10 July 2014
BIM Academy has launched a service for FM providers and other clients to incorporate BIM into the way they manage assets and conduct FM.
The academic centre and consultancy at Northumbria University in Newcastle upon Tyne will offer expertise covering BIM for Asset and Facilities Management (BAFM) to support clients in their transition from traditional facility handover and management procedures to a process that ensures the effective use of digital information and 3D models to deliver greater value to businesses.
The consultancy offer has been set up after "18 months of intensive research, combined with practical experience on a range of projects including Sydney Opera House", says BIM Academy.
Its work for Sydney Opera House helped the academy formalise the implementation of the BAFM process on a variety of projects, and continues to support these organisations.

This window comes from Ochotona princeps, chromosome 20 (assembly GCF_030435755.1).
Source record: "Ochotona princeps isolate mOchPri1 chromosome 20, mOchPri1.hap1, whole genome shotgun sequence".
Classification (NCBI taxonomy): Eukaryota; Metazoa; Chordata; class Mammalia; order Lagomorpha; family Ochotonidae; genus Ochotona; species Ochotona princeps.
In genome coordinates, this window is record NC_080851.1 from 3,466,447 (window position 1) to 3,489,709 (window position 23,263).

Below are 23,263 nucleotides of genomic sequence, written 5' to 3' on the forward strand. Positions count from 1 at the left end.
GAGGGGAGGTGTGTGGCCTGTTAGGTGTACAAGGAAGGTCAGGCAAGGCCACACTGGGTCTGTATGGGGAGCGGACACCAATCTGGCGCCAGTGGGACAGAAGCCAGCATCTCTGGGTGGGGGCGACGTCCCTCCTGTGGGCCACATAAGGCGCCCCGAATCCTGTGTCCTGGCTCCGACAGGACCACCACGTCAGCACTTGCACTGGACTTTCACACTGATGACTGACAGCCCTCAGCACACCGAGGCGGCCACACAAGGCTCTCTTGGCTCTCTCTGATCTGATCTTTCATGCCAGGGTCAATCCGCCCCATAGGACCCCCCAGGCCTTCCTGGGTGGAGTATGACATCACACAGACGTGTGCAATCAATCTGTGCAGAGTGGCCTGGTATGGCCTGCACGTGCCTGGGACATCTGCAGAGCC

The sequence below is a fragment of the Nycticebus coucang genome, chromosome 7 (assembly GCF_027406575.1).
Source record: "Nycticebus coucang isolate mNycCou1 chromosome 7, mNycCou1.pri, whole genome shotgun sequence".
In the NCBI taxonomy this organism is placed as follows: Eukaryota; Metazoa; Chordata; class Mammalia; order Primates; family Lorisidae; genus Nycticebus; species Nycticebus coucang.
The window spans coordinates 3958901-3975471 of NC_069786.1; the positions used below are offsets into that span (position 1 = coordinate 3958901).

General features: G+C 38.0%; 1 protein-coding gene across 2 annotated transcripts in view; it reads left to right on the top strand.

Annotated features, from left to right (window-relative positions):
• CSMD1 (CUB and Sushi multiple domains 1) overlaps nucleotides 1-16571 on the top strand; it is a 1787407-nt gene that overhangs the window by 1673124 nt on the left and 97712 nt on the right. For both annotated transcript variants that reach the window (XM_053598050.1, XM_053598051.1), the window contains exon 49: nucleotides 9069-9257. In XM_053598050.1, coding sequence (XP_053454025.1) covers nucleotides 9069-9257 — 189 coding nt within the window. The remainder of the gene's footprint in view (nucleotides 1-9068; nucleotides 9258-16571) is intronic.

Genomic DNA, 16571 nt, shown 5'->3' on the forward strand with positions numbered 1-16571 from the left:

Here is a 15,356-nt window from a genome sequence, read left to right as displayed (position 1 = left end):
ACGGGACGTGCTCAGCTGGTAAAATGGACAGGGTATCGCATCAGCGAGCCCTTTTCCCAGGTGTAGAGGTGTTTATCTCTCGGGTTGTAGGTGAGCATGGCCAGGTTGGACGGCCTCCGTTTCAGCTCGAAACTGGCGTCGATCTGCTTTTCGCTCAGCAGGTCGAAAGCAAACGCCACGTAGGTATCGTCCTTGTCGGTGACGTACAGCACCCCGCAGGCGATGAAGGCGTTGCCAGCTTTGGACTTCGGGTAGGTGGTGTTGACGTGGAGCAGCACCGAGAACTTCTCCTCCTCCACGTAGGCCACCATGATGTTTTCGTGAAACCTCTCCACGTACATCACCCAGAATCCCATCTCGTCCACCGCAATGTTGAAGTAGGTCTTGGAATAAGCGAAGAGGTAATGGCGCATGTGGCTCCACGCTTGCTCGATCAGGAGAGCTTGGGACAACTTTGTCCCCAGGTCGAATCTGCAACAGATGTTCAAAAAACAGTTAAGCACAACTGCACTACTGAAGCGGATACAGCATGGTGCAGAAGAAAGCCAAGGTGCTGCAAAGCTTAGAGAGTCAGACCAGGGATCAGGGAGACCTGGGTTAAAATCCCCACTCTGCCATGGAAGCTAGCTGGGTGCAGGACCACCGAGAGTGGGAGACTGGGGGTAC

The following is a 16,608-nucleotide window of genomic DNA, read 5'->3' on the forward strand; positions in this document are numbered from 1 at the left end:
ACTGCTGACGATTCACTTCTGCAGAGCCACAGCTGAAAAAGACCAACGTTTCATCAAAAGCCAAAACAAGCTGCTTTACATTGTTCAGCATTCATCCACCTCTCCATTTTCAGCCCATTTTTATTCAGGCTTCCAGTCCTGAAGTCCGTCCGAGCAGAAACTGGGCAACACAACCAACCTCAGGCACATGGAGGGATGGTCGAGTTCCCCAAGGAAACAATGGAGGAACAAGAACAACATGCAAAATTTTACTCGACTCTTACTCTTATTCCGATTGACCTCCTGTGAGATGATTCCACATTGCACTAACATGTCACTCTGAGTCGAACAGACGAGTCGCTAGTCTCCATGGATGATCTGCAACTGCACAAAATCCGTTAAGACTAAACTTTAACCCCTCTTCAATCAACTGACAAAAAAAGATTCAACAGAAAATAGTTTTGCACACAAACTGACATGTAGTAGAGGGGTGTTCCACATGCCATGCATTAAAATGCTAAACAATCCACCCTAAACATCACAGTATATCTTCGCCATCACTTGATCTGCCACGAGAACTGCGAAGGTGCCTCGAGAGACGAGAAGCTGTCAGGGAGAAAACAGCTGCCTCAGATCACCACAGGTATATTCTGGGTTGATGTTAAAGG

BIM Academy's BAFM client portfolio consists of both new-build projects and working for clients to ensure that their requirements for operating the building were met during the design-and-build process. This included work done on the redevelopment of Greenwich Peninsula and Newcastle University.
Graham Kelly, BIM development manager at BIM Academy, told FM World that the take-up of BIM was at an "immature" stage in FM, partly because of the breadth of the sector.
He said: "When you get to FM, you have new build, existing buildings, heritage buildings and advanced asset management systems."
This can make it problematic to incorporate BIM into systems, he says: "But we've got that breadth of knowledge we have academic expertise and the practical side, as well as being close to the BIM government task force group."
Kath Fontana, managing director at BAM FM, told FM World: "Anything that supports the broader understanding of the BIM process within the FM community is to be welcomed.
"However, as always, there is no substitute for hands-on FM experience and building knowledge, so I'd expect FMs to work very closely with consultants to support their clients in making sure the information within the BIM is fit for purpose in operations.
She added: "Over time, as BIM becomes the norm, I'm sure that the management of digital information (for both new build and existing estates) will become part of the facilities managers' core skill set."